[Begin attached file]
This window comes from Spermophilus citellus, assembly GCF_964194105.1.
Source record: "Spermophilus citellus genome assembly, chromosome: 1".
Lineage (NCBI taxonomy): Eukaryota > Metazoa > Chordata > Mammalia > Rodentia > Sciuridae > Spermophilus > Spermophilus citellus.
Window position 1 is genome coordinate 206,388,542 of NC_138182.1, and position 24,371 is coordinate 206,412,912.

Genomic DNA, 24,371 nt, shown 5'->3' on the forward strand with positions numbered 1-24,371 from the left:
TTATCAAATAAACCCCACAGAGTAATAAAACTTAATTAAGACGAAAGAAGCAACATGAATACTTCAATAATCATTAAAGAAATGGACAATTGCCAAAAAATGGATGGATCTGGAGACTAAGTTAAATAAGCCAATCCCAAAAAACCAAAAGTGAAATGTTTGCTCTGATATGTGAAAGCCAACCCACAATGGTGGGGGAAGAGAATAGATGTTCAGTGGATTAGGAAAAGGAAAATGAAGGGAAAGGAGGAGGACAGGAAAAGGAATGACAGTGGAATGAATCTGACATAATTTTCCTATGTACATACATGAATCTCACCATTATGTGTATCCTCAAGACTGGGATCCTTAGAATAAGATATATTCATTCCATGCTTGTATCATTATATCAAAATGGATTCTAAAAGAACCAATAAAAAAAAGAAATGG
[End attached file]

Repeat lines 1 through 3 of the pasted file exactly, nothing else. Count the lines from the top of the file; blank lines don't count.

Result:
This window comes from Spermophilus citellus, assembly GCF_964194105.1.
Source record: "Spermophilus citellus genome assembly, chromosome: 1".
Lineage (NCBI taxonomy): Eukaryota > Metazoa > Chordata > Mammalia > Rodentia > Sciuridae > Spermophilus > Spermophilus citellus.